June 30, 2003

Typhoid Annie

Here is an idle question for the Peanut Gallery and assorted cleverologists out there - is there much written about the application of game theory to epidemiology? (that is, that a non professional-social scientist might digest? and preferably articles available online).

I ask because of an Economist article from last week (no point linking, it’s password protected) which says that despite the fantastic scientific advances that helped identify and explain much about SARS within weeks of its being discovered, it seems that old-fashioned public health measures such as quarantine were what really contained the disease. Now, I’m not going to get started on my theory about SARS being a Sky-news disease of the week sort of crisis. But this did remind me of Danny Boyle’s recent film 28 Days Later which is about the UK population being infected and practically wiped out by a nasty, zombie-creating disease. It’s pretty gory stuff, but very interesting in its own way.

Without spoiling it, I can only say the idea of quarantine is pretty essential to the plot (which has lots of holes, but anyway). One of the characters graphically describes a scene at Paddington Station where thousands of people are trying to escape plague-ridden London by getting to Heathrow and abroad. Of course, other countries won’t want possibly infected people to enter, so in the film, the panicked hoards are prevented from escaping and subsequently become infected and die.

In the presence of a particularly virulent and infectious disease, individuals will desperately want to escape from an area of infection (either to escape infection or to receive better treatment). For the larger group (or simply other individuals in a lower risk area), containing potentially infected individuals is essential, even if that increases those individuals’ likelihood of being exposed to a disease. Is this simply a question of co-ordination, or do the raised stakes make quarantine in this type of scenario a zero sum game? Or is it a game at all, given the existence of the Leviathan state stopping people from becoming far flung vectors?

Posted by Maria at June 30, 2003 10:49 AM | TrackBack
Comments

I’m not sure it’s a game of the sort you have in mind, but I’m certainly no game theorist. I’m not even a cleverologist, though I wish I were: it’s a great job title. Though the outbreak problem may not be a game, it’s certainly amenable to formal modeling. I think Malcolm Gladwell has a nice sketch of this area (probably with some useful footnotes) in “The Tipping Point.”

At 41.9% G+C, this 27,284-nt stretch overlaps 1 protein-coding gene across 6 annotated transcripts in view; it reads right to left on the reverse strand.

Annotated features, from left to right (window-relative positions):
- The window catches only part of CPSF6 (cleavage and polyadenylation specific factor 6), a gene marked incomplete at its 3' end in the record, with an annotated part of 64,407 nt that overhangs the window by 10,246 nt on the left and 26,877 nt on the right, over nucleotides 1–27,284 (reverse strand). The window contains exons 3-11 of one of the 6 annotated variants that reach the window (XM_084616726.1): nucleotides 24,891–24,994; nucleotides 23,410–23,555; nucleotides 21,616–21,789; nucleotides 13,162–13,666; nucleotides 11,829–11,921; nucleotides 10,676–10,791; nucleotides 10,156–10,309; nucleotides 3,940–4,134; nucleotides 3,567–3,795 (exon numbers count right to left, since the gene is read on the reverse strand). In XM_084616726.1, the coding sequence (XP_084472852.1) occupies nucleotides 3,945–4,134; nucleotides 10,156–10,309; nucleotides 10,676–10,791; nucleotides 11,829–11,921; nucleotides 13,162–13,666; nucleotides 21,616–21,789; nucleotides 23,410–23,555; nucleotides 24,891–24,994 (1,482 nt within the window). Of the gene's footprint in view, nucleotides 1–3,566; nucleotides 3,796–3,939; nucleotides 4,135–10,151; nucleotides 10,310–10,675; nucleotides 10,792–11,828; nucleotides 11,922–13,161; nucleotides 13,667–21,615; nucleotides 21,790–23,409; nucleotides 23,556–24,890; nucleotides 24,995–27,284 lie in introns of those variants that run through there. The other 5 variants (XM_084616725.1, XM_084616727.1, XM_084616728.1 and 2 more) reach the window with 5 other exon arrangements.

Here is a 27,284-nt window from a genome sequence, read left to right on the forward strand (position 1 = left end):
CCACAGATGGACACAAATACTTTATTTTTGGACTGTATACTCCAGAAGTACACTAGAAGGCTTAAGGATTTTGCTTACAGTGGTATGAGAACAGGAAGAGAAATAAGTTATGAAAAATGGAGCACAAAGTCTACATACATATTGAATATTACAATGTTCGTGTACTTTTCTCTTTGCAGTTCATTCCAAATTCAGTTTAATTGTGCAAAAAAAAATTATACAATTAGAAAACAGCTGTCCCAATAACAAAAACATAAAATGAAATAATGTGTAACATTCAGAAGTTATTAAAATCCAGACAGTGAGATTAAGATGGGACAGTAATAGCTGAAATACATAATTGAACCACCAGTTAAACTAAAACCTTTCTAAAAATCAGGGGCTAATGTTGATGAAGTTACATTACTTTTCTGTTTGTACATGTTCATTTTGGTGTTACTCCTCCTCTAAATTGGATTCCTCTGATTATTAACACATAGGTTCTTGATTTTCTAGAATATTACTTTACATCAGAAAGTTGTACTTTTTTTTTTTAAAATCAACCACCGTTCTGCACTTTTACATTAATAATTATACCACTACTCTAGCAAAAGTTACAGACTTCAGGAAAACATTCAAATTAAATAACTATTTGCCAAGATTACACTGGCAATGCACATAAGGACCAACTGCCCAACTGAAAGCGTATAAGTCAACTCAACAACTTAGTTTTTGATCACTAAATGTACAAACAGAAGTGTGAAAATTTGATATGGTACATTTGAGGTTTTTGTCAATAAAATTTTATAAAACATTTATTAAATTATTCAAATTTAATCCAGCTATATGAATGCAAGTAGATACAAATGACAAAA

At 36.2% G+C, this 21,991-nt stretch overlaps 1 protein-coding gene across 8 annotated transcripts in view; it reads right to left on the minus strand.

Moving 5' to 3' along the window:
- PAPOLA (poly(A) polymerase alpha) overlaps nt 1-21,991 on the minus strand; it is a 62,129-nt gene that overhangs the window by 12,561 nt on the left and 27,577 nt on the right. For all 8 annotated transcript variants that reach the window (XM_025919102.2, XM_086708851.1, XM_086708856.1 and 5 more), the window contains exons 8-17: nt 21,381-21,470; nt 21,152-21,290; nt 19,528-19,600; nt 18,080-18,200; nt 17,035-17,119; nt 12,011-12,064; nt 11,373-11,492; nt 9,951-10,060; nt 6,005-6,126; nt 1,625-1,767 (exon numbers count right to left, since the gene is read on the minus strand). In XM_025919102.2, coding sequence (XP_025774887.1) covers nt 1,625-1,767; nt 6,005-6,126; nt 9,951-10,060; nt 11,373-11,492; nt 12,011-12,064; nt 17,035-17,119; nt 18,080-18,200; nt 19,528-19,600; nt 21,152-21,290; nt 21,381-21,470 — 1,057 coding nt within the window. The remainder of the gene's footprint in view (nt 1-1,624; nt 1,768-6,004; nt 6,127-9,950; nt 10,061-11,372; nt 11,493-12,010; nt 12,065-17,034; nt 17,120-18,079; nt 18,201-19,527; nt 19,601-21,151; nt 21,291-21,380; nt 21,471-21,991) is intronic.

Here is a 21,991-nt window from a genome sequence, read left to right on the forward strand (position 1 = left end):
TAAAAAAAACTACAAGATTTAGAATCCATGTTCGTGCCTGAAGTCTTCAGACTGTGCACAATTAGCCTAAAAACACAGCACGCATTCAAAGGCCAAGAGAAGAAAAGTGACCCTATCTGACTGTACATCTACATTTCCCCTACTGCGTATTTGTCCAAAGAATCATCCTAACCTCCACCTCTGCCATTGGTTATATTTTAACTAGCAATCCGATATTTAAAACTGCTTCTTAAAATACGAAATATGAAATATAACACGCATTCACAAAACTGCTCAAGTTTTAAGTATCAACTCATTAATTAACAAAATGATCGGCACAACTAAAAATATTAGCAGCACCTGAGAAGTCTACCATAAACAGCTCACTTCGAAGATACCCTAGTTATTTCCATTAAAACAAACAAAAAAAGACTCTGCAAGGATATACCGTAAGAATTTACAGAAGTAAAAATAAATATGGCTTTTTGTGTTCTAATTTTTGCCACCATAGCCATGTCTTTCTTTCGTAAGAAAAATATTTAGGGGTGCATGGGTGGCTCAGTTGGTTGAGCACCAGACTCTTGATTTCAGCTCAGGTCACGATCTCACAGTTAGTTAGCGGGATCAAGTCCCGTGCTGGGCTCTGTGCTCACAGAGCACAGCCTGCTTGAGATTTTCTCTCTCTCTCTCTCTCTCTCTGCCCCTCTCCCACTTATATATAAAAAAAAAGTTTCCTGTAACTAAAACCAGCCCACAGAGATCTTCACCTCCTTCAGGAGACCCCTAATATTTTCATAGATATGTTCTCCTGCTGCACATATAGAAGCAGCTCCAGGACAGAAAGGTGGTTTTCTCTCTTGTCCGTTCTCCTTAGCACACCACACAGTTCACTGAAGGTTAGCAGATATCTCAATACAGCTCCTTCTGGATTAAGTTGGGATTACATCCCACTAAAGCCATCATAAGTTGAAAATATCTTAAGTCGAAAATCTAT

Posted by: Kieran Healy at June 30, 2003 11:52 PM

Multi-person prisoner’s dilemma with negative payoffs. Everyone is better off with quarantine than without, but best of all off if there is general quarantine but they themselves are allowed to run away.

Posted by: dsquared at July 1, 2003 02:36 AM

I’m not an epidemiologist (but I have played one on the internet). I do know a little about the models they use, however.

Typically, a compartmental model is employed. In the usual analysis, the population is divided into 4 compartments comprising susceptible, exposed, infectious and recovered individuals. From the empirical data, it’s then possible to guestimate rate constants between compartments, and derive differential equations which model disease growth.

As far as I know, game theory isn’t used, but a recent Wired article did mention a newer approach using network science, which allows one to take differences in individual susceptibility and behaviour into account, and derive spatial models. Unfortunately, the article is a little short on detail.

Posted by: antirealist at July 1, 2003 08:07 AM

Very interesting post

Posted by: David at October 21, 2003 06:54 AM
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